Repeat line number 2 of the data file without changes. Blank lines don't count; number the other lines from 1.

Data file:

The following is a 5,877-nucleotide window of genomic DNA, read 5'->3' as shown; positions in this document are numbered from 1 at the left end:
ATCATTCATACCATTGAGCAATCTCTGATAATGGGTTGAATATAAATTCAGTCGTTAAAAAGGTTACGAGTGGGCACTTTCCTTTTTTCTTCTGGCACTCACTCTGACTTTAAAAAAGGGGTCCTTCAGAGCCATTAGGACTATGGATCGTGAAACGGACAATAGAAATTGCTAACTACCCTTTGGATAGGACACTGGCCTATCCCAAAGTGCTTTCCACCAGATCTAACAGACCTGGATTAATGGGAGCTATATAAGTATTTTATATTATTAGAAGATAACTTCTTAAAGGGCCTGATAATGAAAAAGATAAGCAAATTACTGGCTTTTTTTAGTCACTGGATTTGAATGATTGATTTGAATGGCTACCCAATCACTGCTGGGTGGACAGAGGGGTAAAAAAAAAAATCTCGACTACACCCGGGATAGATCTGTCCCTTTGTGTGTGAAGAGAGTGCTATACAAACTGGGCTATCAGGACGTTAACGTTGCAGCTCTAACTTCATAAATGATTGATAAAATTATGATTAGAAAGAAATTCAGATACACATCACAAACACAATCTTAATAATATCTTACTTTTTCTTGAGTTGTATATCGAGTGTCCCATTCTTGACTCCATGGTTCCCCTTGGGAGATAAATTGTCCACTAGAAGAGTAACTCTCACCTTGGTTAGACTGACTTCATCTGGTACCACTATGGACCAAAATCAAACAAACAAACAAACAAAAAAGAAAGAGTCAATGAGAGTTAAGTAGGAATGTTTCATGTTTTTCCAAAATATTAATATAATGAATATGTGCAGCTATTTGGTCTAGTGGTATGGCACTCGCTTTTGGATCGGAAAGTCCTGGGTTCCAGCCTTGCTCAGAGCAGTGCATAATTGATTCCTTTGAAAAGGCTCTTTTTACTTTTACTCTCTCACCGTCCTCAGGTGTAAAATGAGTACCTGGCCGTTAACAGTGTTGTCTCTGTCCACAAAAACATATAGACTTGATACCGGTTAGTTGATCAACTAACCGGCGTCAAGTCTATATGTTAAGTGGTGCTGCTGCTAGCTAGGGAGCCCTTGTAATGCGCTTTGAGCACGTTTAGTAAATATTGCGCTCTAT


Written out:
ATCATTCATACCATTGAGCAATCTCTGATAATGGGTTGAATATAAATTCAGTCGTTAAAAAGGTTACGAGTGGGCACTTTCCTTTTTTCTTCTGGCACTCACTCTGACTTTAAAAAAGGGGTCCTTCAGAGCCATTAGGACTATGGATCGTGAAACGGACAATAGAAATTGCTAACTACCCTTTGGATAGGACACTGGCCTATCCCAAAGTGCTTTCCACCAGATCTAACAGACCTGGATTAATGGGAGCTATATAAGTATTTTATATTATTAGAAGATAACTTCTTAAAGGGCCTGATAATGAAAAAGATAAGCAAATTACTGGCTTTTTTTAGTCACTGGATTTGAATGATTGATTTGAATGGCTACCCAATCACTGCTGGGTGGACAGAGGGGTAAAAAAAAAAATCTCGACTACACCCGGGATAGATCTGTCCCTTTGTGTGTGAAGAGAGTGCTATACAAACTGGGCTATCAGGACGTTAACGTTGCAGCTCTAACTTCATAAATGATTGATAAAATTATGATTAGAAAGAAATTCAGATACACATCACAAACACAATCTTAATAATATCTTACTTTTTCTTGAGTTGTATATCGAGTGTCCCATTCTTGACTCCATGGTTCCCCTTGGGAGATAAATTGTCCACTAGAAGAGTAACTCTCACCTTGGTTAGACTGACTTCATCTGGTACCACTATGGACCAAAATCAAACAAACAAACAAACAAAAAAGAAAGAGTCAATGAGAGTTAAGTAGGAATGTTTCATGTTTTTCCAAAATATTAATATAATGAATATGTGCAGCTATTTGGTCTAGTGGTATGGCACTCGCTTTTGGATCGGAAAGTCCTGGGTTCCAGCCTTGCTCAGAGCAGTGCATAATTGATTCCTTTGAAAAGGCTCTTTTTACTTTTACTCTCTCACCGTCCTCAGGTGTAAAATGAGTACCTGGCCGTTAACAGTGTTGTCTCTGTCCACAAAAACATATAGACTTGATACCGGTTAGTTGATCAACTAACCGGCGTCAAGTCTATATGTTAAGTGGTGCTGCTGCTAGCTAGGGAGCCCTTGTAATGCGCTTTGAGCACGTTTAGTAAATATTGCGCTCTAT